4 Ways to Market Your Brand Without Being Creepy
Marketing gets a bad name–mainly by the people who hate doing it. And if you work in a big company, they have folks who do that sort of thing. But when you work for yourself, it’s your job now.
The good news is that marketing does not and should not be a gladhandling, glib affair. You don’t have to go all gimmicky or feel like you’re doing cheesy things (unless you like doing cheesy things, and trust me, there’s an audience for that, too).
My guest, Ilise Benun, aka The Marketing Mentor
, had some great advice on this episode of Solopreneur
, and while it seems simple and straightforward, the key was never to be “fancier” than everyone else when it comes to marketing, but focused and consistent. It’s not a party trick; it’s a muscle you strengthen and build the more you do it.
Get a business card. Sounds like a no duh, but you know what? I don’t have a current one myself, and I got lazy about it. When Benun asked for my card and I didn’t have one, I got a tsk-tsking from her alright. When I countered her, saying, “Really? In the digital age, is this really a thing, a tiny square piece of paper?” She said, emphatically, Yes. While I like to connect online and follow new contacts on Twitter, and so on, fact is, even I’ll admit that when I came across someone’s card, it was a reminder to get in touch. So I’m on it, and you should be too. You can get super cheap cards on moo.com, which has so many cool and customizable designs and sizes, that there’s really no excuse not to. It’s hardly going to break the bank.
Be a LinkedIn slut. It’s true. This is the place where you shouldn’t feel one bit bad about hooking up with anyone who appeals to you in even the slightest way. Don’t be nervous to accept other people’s invitations if they don’t know them, says Benun. I’ve gotten better about this since in the early days of LinkedIn, when I thought you should only accept people whose work you could vouch for. Not so anymore. “The more ppl you’re connected to the more people you have access to,” she said.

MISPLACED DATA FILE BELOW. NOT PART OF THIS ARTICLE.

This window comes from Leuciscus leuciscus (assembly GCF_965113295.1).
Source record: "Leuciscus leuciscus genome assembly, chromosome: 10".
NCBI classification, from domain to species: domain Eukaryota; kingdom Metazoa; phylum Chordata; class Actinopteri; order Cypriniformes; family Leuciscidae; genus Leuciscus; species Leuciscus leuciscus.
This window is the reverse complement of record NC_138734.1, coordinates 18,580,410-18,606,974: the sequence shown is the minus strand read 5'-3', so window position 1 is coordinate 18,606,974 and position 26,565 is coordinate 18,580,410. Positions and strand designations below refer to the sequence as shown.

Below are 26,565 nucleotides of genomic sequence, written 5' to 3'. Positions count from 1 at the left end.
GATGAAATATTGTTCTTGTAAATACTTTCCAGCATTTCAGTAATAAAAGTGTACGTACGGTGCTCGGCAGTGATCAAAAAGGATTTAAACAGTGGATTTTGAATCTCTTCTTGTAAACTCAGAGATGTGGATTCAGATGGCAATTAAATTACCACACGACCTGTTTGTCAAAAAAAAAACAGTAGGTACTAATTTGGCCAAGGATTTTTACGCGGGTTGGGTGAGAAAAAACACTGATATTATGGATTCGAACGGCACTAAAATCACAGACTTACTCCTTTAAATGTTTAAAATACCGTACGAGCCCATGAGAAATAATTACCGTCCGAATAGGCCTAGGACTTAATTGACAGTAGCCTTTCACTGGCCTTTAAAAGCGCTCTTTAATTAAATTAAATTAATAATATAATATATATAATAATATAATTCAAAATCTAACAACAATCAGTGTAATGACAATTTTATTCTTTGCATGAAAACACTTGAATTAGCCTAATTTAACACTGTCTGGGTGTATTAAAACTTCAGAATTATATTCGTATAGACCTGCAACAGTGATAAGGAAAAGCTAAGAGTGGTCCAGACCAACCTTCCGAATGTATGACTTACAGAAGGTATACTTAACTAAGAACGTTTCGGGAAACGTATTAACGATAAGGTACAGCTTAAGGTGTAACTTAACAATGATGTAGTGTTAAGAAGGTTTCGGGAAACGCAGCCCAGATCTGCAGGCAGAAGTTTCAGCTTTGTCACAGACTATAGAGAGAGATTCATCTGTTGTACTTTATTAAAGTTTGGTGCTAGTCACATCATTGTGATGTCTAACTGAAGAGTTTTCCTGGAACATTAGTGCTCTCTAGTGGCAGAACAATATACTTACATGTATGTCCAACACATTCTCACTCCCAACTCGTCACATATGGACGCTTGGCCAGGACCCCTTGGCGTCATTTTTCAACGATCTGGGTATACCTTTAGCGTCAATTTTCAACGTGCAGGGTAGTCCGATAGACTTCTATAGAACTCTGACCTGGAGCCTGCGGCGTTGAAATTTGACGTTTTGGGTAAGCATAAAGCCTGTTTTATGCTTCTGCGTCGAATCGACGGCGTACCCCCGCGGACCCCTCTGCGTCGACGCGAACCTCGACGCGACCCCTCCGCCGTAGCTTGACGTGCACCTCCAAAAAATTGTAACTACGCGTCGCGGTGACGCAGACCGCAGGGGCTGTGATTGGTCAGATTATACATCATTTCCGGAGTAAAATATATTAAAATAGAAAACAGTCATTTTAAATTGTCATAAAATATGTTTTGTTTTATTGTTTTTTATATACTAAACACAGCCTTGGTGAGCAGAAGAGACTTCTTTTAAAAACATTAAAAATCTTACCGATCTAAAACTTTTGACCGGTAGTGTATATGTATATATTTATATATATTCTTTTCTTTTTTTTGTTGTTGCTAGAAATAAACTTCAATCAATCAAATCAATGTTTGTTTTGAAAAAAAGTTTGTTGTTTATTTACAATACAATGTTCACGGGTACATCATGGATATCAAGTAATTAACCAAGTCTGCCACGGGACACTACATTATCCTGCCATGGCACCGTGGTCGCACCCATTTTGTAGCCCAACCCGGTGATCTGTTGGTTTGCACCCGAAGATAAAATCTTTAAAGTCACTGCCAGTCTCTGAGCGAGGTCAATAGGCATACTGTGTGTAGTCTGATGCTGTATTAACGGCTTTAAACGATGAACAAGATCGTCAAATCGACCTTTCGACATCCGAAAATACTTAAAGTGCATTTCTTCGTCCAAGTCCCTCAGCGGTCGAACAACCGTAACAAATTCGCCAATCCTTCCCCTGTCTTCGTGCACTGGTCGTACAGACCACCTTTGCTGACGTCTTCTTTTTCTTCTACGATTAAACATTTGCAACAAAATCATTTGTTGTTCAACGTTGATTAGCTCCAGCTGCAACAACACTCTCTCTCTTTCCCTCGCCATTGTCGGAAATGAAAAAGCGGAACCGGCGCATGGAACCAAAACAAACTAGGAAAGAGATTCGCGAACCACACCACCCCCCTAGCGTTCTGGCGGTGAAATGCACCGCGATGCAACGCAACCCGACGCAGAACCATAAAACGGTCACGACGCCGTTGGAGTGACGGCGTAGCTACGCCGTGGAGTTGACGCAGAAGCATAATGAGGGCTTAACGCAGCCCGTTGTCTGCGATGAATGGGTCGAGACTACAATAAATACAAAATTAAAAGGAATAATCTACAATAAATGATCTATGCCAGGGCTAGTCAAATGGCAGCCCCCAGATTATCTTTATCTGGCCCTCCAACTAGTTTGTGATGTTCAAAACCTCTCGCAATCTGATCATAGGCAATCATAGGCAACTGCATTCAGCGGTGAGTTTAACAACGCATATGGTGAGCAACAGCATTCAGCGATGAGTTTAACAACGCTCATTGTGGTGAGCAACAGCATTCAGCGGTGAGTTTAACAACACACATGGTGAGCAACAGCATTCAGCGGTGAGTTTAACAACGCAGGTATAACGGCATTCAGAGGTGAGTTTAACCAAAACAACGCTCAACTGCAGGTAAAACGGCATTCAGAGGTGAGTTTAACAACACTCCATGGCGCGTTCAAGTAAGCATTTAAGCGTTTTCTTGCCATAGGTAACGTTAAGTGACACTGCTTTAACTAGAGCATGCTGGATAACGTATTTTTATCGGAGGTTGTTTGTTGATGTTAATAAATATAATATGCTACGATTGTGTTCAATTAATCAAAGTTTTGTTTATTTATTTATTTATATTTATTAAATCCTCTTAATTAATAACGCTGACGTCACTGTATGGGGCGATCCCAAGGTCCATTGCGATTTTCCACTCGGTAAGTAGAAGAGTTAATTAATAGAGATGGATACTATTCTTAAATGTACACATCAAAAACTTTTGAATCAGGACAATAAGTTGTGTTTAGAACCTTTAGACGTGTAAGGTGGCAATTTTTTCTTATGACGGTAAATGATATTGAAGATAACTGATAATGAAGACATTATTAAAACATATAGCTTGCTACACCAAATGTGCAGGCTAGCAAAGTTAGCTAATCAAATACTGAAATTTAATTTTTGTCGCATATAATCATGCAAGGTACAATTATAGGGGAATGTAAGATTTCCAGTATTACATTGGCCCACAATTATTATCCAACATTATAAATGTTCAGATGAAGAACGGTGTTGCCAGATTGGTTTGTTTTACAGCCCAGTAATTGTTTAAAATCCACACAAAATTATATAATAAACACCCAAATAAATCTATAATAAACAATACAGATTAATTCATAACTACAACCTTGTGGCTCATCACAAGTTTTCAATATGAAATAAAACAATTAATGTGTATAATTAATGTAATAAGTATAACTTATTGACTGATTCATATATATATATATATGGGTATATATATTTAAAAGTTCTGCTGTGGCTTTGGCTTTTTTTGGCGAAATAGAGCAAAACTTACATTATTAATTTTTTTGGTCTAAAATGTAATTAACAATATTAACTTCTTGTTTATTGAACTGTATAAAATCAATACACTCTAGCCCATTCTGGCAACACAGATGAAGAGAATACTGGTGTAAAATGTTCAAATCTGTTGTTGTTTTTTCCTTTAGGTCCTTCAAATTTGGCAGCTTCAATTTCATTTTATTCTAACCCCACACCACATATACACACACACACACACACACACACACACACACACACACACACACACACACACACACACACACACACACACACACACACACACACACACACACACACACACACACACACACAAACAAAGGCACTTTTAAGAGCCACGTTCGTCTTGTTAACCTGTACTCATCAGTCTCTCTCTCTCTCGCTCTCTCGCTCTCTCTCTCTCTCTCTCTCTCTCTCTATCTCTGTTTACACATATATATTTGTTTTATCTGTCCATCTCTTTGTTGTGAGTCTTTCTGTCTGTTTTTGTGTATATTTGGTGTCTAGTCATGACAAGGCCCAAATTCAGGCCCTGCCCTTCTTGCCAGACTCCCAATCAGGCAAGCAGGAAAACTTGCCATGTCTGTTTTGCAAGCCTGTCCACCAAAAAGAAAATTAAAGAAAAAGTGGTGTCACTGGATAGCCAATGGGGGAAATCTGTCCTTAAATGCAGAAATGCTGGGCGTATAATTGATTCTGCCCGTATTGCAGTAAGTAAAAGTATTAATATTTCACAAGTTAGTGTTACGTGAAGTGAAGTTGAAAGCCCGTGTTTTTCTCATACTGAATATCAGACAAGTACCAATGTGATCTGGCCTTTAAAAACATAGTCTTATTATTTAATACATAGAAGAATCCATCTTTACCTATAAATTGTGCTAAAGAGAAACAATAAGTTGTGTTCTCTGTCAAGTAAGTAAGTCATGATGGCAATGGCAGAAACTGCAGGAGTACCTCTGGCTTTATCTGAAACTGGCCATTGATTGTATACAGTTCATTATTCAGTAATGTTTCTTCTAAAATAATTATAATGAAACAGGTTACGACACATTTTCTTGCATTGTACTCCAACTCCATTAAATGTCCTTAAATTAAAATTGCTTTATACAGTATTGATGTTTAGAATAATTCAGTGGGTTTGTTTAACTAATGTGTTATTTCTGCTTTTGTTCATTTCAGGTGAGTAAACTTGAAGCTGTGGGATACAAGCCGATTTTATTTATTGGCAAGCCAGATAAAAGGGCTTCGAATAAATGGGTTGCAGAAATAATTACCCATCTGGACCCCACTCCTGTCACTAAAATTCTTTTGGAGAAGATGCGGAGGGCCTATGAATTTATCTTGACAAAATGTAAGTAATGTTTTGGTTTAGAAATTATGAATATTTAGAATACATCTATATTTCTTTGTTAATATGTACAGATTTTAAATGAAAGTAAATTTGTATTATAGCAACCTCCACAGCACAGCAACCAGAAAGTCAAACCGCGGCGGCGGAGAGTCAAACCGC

Be aspirational, not just historical. Post what you want to do, not just what you did, says Benun. Now, LinkedIn was created for people who are employed, and for employers to find them, not really for solopreneurs. But of course, with such a huge percentage of the workforce working for themselves, this is changing and we do have to do workarounds, says Benun. Your title is one of the most important aspects–and you get to make it up (see the episode on why “freelancer” isn’t ideal
). In other words, make your profile as much aspirational as historical.
Terri Trespicio is a writer, creative consultant, and host of Solopreneur on the Whatever It Takes Network. Visit her on Twitter @TerriT.